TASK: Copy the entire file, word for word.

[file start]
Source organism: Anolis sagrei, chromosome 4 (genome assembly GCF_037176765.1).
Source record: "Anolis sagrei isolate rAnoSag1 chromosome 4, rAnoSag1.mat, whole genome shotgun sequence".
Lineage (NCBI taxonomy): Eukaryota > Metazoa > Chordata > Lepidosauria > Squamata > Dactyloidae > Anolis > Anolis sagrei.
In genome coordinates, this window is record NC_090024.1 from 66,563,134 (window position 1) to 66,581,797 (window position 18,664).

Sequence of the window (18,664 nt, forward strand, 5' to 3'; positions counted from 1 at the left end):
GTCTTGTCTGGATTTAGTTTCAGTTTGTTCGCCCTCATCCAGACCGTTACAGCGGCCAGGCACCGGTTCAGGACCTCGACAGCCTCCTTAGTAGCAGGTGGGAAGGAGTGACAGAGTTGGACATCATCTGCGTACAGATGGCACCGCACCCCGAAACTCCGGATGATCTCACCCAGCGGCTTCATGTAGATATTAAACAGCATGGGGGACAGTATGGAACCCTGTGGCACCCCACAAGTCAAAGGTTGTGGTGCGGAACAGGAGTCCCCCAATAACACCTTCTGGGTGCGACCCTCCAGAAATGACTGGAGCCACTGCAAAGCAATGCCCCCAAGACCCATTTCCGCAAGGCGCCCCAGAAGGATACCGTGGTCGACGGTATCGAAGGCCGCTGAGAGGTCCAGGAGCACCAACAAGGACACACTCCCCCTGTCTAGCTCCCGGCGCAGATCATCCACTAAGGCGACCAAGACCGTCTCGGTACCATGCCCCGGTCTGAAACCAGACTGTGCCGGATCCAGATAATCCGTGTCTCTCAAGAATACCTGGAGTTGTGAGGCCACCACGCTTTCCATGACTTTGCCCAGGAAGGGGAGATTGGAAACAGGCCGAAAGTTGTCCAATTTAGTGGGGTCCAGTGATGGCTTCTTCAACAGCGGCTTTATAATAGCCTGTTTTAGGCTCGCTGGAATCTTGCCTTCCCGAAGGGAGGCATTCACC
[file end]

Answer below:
Source organism: Anolis sagrei, chromosome 4 (genome assembly GCF_037176765.1).
Source record: "Anolis sagrei isolate rAnoSag1 chromosome 4, rAnoSag1.mat, whole genome shotgun sequence".
Lineage (NCBI taxonomy): Eukaryota > Metazoa > Chordata > Lepidosauria > Squamata > Dactyloidae > Anolis > Anolis sagrei.
In genome coordinates, this window is record NC_090024.1 from 66,563,134 (window position 1) to 66,581,797 (window position 18,664).

Sequence of the window (18,664 nt, forward strand, 5' to 3'; positions counted from 1 at the left end):
GTCTTGTCTGGATTTAGTTTCAGTTTGTTCGCCCTCATCCAGACCGTTACAGCGGCCAGGCACCGGTTCAGGACCTCGACAGCCTCCTTAGTAGCAGGTGGGAAGGAGTGACAGAGTTGGACATCATCTGCGTACAGATGGCACCGCACCCCGAAACTCCGGATGATCTCACCCAGCGGCTTCATGTAGATATTAAACAGCATGGGGGACAGTATGGAACCCTGTGGCACCCCACAAGTCAAAGGTTGTGGTGCGGAACAGGAGTCCCCCAATAACACCTTCTGGGTGCGACCCTCCAGAAATGACTGGAGCCACTGCAAAGCAATGCCCCCAAGACCCATTTCCGCAAGGCGCCCCAGAAGGATACCGTGGTCGACGGTATCGAAGGCCGCTGAGAGGTCCAGGAGCACCAACAAGGACACACTCCCCCTGTCTAGCTCCCGGCGCAGATCATCCACTAAGGCGACCAAGACCGTCTCGGTACCATGCCCCGGTCTGAAACCAGACTGTGCCGGATCCAGATAATCCGTGTCTCTCAAGAATACCTGGAGTTGTGAGGCCACCACGCTTTCCATGACTTTGCCCAGGAAGGGGAGATTGGAAACAGGCCGAAAGTTGTCCAATTTAGTGGGGTCCAGTGATGGCTTCTTCAACAGCGGCTTTATAATAGCCTGTTTTAGGCTCGCTGGAATCTTGCCTTCCCGAAGGGAGGCATTCACC